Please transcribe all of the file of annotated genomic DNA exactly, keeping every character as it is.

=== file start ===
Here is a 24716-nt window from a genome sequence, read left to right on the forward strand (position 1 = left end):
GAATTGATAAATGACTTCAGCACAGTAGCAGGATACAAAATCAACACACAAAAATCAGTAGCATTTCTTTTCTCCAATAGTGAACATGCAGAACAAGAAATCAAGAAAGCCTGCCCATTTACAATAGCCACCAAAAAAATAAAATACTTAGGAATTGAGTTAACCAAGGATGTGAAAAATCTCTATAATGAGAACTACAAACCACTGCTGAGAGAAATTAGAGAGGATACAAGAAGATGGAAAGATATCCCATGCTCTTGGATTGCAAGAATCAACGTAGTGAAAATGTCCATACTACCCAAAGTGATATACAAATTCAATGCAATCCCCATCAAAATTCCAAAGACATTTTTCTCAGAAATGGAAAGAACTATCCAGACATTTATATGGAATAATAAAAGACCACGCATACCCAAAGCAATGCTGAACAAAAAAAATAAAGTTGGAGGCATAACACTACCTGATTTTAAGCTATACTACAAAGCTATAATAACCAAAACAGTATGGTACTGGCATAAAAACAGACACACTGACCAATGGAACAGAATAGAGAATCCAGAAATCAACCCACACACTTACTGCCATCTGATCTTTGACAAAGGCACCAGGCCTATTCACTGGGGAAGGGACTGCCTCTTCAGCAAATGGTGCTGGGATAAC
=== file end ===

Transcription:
Here is a 24716-nt window from a genome sequence, read left to right on the forward strand (position 1 = left end):
GAATTGATAAATGACTTCAGCACAGTAGCAGGATACAAAATCAACACACAAAAATCAGTAGCATTTCTTTTCTCCAATAGTGAACATGCAGAACAAGAAATCAAGAAAGCCTGCCCATTTACAATAGCCACCAAAAAAATAAAATACTTAGGAATTGAGTTAACCAAGGATGTGAAAAATCTCTATAATGAGAACTACAAACCACTGCTGAGAGAAATTAGAGAGGATACAAGAAGATGGAAAGATATCCCATGCTCTTGGATTGCAAGAATCAACGTAGTGAAAATGTCCATACTACCCAAAGTGATATACAAATTCAATGCAATCCCCATCAAAATTCCAAAGACATTTTTCTCAGAAATGGAAAGAACTATCCAGACATTTATATGGAATAATAAAAGACCACGCATACCCAAAGCAATGCTGAACAAAAAAAATAAAGTTGGAGGCATAACACTACCTGATTTTAAGCTATACTACAAAGCTATAATAACCAAAACAGTATGGTACTGGCATAAAAACAGACACACTGACCAATGGAACAGAATAGAGAATCCAGAAATCAACCCACACACTTACTGCCATCTGATCTTTGACAAAGGCACCAGGCCTATTCACTGGGGAAGGGACTGCCTCTTCAGCAAATGGTGCTGGGATAAC